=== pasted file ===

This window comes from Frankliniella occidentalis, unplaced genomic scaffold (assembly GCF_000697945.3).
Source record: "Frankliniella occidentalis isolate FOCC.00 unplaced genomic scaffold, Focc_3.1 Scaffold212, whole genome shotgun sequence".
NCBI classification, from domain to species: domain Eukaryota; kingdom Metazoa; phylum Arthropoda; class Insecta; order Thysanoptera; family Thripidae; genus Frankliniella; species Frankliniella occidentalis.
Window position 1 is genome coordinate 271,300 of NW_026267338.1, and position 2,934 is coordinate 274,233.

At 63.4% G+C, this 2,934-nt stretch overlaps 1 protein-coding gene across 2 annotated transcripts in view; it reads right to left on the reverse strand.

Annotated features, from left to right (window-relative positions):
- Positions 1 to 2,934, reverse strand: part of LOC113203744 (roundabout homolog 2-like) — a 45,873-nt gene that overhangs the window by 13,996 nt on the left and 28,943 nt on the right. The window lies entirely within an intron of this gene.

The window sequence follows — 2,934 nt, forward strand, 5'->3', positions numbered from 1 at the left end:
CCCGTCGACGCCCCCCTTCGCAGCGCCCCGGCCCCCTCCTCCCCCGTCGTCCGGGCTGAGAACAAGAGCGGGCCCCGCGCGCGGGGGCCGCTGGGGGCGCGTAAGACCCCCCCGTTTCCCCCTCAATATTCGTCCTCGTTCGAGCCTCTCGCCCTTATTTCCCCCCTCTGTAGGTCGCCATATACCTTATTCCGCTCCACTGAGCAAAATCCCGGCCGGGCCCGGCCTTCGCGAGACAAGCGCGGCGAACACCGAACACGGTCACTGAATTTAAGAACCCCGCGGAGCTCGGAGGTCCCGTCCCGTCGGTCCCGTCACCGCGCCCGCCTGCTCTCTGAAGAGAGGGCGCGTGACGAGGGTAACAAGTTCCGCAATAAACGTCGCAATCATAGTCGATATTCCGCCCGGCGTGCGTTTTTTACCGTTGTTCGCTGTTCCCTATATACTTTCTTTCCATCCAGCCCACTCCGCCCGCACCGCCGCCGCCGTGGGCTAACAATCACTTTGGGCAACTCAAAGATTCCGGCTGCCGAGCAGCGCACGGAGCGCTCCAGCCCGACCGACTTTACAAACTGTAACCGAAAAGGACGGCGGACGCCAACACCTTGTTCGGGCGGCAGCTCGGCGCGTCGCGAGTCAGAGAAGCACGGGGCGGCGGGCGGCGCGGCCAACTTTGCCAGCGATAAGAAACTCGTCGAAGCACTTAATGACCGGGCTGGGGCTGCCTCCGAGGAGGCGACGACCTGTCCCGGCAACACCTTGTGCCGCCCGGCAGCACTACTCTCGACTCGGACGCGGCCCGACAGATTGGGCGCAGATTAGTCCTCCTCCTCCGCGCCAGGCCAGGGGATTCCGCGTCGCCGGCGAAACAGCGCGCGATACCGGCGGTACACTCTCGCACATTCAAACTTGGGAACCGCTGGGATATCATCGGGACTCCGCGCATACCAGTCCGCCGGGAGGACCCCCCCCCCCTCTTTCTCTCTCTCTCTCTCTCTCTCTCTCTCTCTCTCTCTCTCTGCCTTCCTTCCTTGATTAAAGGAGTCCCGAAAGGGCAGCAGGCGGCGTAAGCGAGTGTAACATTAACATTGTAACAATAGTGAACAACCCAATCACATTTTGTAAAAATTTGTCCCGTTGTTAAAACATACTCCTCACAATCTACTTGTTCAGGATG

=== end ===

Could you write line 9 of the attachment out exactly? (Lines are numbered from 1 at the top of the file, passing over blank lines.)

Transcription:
CCCGTCGACGCCCCCCTTCGCAGCGCCCCGGCCCCCTCCTCCCCCGTCGTCCGGGCTGAGAACAAGAGCGGGCCCCGCGCGCGGGGGCCGCTGGGGGCGCGTAAGACCCCCCCGTTTCCCCCTCAATATTCGTCCTCGTTCGAGCCTCTCGCCCTTATTTCCCCCCTCTGTAGGTCGCCATATACCTTATTCCGCTCCACTGAGCAAAATCCCGGCCGGGCCCGGCCTTCGCGAGACAAGCGCGGCGAACACCGAACACGGTCACTGAATTTAAGAACCCCGCGGAGCTCGGAGGTCCCGTCCCGTCGGTCCCGTCACCGCGCCCGCCTGCTCTCTGAAGAGAGGGCGCGTGACGAGGGTAACAAGTTCCGCAATAAACGTCGCAATCATAGTCGATATTCCGCCCGGCGTGCGTTTTTTACCGTTGTTCGCTGTTCCCTATATACTTTCTTTCCATCCAGCCCACTCCGCCCGCACCGCCGCCGCCGTGGGCTAACAATCACTTTGGGCAACTCAAAGATTCCGGCTGCCGAGCAGCGCACGGAGCGCTCCAGCCCGACCGACTTTACAAACTGTAACCGAAAAGGACGGCGGACGCCAACACCTTGTTCGGGCGGCAGCTCGGCGCGTCGCGAGTCAGAGAAGCACGGGGCGGCGGGCGGCGCGGCCAACTTTGCCAGCGATAAGAAACTCGTCGAAGCACTTAATGACCGGGCTGGGGCTGCCTCCGAGGAGGCGACGACCTGTCCCGGCAACACCTTGTGCCGCCCGGCAGCACTACTCTCGACTCGGACGCGGCCCGACAGATTGGGCGCAGATTAGTCCTCCTCCTCCGCGCCAGGCCAGGGGATTCCGCGTCGCCGGCGAAACAGCGCGCGATACCGGCGGTACACTCTCGCACATTCAAACTTGGGAACCGCTGGGATATCATCGGGACTCCGCGCATACCAGTCCGCCGGGAGGACCCCCCCCCCCTCTTTCTCTCTCTCTCTCTCTCTCTCTCTCTCTCTCTCTCTCTCTGCCTTCCTTCCTTGATTAAAGGAGTCCCGAAAGGGCAGCAGGCGGCGTAAGCGAGTGTAACATTAACATTGTAACAATAGTGAACAACCCAATCACATTTTGTAAAAATTTGTCCCGTTGTTAAAACATACTCCTCACAATCTACTTGTTCAGGATG